The above image could easily be from a natural disaster, such as the ones that most recently wreaked havoc in the country’s of Haiti or Chile.
They are not.
This is the image of the front of my town house from May 24, 2009.
No disrespect the the events of December 7, 1941 or September 11, 2001, but this is my day of infamy.
Most of you who know me tend to know that I am a fairly easygoing individual, that prides himself on treating people better than I treat myself. My shirt is yours, on the back or off. I don’t make a habit of talking too in depth about my life. This comes from being raised the youngest son of Depression Era parents. Nothing can rival the childhood stories of my parents rationing butter or rubber, or hearing them recall gasoline rations and bond drives. I tend to keep what is personal in my life exactly that…personal. This is not to say that I am withdrawn or melancholy by any stretch. I pride myself on being a rather friendly and outgoing person, preferring often to listen to the problems of others, rather then engage them with my own. The fact is, except for a small group of people, most would not even know that this incident is even in my past, let alone that it happened within the last 12 months.
My son was born on November 25, 2008. It was the single greatest day in my life. Not long after he was born, my wife and I began discussing the option of moving closer to family. As our families were at virtually opposite ends of the country (mine being in Maryland, and along the East Coast, my wife’s being primarily centered in Utah). After some long and sometimes agonizing discussions, we decided to move our small family to Utah to be closer to my wife’s parents. This is their one and only grandchild (so far), and we felt it important to now be near family for our son. So, on May 1, 2009, we began the three day drive from Alabama to Salt Lake City, UT.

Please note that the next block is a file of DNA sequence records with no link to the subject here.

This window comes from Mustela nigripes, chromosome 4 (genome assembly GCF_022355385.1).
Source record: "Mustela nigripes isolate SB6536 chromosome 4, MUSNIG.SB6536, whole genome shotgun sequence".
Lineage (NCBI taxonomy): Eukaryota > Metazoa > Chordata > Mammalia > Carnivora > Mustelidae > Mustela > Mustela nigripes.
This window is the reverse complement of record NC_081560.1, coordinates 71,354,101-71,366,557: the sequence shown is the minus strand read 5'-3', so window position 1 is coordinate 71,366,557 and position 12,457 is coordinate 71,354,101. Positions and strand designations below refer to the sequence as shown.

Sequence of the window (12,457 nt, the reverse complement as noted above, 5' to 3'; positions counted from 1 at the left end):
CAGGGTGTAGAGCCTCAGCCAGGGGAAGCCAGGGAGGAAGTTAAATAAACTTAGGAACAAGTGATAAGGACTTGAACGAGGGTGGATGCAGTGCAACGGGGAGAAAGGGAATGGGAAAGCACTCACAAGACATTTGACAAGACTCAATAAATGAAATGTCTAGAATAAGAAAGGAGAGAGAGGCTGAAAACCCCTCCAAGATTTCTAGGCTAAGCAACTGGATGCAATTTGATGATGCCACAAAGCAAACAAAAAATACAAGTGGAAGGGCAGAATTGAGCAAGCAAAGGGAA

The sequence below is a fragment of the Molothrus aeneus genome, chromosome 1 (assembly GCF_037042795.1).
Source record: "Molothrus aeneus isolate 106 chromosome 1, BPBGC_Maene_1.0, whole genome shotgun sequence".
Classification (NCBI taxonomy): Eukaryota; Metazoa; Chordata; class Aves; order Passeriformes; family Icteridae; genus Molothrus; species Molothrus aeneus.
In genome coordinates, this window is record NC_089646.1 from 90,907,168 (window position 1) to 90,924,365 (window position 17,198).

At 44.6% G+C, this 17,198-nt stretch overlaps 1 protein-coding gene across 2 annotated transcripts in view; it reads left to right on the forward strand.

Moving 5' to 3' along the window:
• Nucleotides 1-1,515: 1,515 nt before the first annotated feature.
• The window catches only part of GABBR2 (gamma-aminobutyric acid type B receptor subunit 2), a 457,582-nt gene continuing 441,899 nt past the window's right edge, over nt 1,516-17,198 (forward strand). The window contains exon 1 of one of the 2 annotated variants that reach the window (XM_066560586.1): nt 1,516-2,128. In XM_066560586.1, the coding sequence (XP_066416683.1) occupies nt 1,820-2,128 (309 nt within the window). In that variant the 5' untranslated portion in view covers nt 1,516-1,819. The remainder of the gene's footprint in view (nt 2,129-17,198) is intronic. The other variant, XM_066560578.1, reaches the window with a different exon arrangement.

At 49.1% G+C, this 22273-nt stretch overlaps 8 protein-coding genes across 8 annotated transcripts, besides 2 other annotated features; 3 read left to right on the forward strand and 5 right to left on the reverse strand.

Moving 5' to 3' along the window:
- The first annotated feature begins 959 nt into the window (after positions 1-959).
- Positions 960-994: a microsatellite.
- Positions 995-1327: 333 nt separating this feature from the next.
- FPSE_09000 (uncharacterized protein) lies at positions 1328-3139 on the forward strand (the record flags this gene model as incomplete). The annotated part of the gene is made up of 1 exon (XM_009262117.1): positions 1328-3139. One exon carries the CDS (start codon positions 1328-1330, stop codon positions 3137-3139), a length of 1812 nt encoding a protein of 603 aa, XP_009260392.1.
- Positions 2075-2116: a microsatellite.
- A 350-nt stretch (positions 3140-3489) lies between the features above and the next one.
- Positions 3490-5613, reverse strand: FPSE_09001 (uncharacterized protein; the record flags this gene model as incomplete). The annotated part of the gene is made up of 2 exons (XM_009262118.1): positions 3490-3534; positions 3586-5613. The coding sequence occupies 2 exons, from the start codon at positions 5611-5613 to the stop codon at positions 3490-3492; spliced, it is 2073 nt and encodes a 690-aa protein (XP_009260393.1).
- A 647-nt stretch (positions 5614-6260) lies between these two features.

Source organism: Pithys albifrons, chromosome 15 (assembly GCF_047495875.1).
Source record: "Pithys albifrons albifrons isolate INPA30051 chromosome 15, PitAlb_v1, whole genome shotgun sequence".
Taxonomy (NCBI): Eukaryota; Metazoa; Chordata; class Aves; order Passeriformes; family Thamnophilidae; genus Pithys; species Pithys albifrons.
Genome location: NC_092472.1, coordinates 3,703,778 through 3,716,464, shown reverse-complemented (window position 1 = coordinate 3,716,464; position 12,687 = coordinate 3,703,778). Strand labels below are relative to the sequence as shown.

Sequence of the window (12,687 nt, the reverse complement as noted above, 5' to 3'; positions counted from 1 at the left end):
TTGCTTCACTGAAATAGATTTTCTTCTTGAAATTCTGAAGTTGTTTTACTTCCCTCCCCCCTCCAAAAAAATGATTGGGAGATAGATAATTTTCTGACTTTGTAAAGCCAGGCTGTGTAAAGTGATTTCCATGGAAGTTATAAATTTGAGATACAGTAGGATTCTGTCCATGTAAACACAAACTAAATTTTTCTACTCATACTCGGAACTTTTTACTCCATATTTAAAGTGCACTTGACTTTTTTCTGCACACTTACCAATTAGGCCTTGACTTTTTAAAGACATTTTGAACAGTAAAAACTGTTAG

We arrived in SLC, on May 4. We didn’t have an immense amount of time (less than 3 weeks) to procure housing, but thanks to my wife’s sister, we found a small, but quaint town house in an area close to downtown, and near just about anything we could imagine. The first 19 days of our new adventure went relatively well, there were the few unexpected bumps, but having moved myself a few times over the years up and down the East Coast, these were things that were inconvenient, but not insurmountable.
Our first holiday in our new city was Memorial Day. Grandma and Grandpa were making the trip up from Blanding, UT to spend a nice relaxing weekend with us, a day that they may have thought would never have come, and may have regretted later on that it did, considering the events that would transpire on the Sunday of that weekend.
It was May 24, and we had all enjoyed each other’s company during the day. Grandma and Grandpa were basking in the glow of having their first grandchild close enough now to enjoy and spoil on a regular basis. My wife had gotten a call earlier in the evening that she needed to work overnight on short notice, so she had gone to bed earlier in the afternoon to be prepared for the long night ahead. As was routine, she woke up and showered around 8:20pm, and I just stepped outside the front door to enjoy the cool evening air, while the Grandparent’s cooed and gah-gah’d-out our not quite 6 month old son.
Fresh air be damned. I noticed along the next building of town houses a large shirtless man adamant about gaining entry into one the residences, an older white-haired lady blocking his entrance.
She began to yell, “Someone call the police!”. So I calmly turned back into the house to use my cell phone, leaving the door slightly ajar.
My wife is standing in the kitchen with a plate of chicken for her late dinner, and my in-laws sit serenely with my son on the couch in the front living room. I make the call.